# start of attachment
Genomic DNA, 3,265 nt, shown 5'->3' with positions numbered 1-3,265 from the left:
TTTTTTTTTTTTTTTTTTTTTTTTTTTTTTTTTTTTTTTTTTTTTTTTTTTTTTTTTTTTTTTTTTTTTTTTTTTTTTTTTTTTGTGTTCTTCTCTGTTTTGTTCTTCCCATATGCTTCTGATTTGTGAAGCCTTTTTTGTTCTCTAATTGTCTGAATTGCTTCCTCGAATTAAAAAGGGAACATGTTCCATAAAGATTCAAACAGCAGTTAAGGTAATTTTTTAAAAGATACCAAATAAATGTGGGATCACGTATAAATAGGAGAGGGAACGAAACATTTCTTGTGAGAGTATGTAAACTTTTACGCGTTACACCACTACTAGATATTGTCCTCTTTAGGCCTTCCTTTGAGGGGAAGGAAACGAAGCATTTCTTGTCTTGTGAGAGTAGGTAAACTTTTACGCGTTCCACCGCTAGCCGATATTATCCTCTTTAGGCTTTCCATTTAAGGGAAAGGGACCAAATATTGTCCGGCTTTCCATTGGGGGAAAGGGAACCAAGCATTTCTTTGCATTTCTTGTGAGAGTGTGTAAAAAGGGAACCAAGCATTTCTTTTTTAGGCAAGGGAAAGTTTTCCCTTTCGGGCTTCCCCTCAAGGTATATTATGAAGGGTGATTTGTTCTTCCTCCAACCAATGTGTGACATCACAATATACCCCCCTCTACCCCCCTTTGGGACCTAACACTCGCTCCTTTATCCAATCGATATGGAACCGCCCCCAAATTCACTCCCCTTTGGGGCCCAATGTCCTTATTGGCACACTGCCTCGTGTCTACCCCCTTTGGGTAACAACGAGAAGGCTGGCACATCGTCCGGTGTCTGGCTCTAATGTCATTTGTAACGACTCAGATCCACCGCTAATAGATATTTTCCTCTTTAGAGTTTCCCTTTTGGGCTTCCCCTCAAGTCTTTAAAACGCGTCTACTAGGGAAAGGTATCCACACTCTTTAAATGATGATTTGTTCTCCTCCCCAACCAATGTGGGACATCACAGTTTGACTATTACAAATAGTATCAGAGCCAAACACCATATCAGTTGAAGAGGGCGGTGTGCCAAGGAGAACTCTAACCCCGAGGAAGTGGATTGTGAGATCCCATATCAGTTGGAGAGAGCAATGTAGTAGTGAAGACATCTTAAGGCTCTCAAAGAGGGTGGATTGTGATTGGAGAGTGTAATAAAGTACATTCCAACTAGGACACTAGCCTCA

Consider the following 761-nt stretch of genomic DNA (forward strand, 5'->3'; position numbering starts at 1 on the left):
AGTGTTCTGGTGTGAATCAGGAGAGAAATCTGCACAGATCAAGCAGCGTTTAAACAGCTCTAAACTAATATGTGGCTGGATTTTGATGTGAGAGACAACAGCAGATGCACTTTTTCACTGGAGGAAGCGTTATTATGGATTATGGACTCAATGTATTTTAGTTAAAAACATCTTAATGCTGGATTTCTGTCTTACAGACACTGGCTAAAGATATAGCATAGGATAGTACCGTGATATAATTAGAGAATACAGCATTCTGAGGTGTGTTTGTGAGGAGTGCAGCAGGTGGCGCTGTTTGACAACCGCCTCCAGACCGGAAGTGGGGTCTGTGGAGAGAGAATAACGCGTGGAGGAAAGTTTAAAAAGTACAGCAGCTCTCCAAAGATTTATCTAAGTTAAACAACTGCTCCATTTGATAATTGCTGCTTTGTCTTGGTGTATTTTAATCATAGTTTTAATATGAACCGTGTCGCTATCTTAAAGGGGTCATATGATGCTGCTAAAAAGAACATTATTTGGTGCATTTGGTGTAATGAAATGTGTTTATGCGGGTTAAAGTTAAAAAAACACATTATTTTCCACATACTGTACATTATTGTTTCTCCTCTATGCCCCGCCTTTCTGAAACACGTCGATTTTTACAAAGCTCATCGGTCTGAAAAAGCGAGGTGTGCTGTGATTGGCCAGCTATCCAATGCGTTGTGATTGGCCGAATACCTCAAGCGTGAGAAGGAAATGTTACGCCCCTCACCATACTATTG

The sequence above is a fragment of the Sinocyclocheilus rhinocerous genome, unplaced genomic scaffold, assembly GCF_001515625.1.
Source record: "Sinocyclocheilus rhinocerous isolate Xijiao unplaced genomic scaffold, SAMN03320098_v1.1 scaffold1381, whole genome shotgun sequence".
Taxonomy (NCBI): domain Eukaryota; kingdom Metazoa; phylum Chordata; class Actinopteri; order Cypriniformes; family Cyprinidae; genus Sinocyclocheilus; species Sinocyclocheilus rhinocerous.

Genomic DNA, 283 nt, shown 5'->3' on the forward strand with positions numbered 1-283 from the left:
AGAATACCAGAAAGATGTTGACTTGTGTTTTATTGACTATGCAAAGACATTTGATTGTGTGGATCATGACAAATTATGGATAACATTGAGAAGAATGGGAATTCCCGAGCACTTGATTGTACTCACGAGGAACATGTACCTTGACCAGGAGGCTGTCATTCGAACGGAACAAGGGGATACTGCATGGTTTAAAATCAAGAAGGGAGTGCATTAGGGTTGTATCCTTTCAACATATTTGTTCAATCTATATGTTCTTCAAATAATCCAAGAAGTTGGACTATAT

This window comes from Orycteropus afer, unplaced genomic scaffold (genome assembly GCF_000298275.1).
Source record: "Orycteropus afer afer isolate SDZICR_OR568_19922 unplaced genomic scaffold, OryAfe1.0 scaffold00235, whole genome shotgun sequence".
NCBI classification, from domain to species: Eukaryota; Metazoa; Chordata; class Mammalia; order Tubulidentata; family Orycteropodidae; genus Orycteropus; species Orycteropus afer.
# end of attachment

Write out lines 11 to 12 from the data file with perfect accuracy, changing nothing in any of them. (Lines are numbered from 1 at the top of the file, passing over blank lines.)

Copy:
Source record: "Orycteropus afer afer isolate SDZICR_OR568_19922 unplaced genomic scaffold, OryAfe1.0 scaffold00235, whole genome shotgun sequence".
NCBI classification, from domain to species: Eukaryota; Metazoa; Chordata; class Mammalia; order Tubulidentata; family Orycteropodidae; genus Orycteropus; species Orycteropus afer.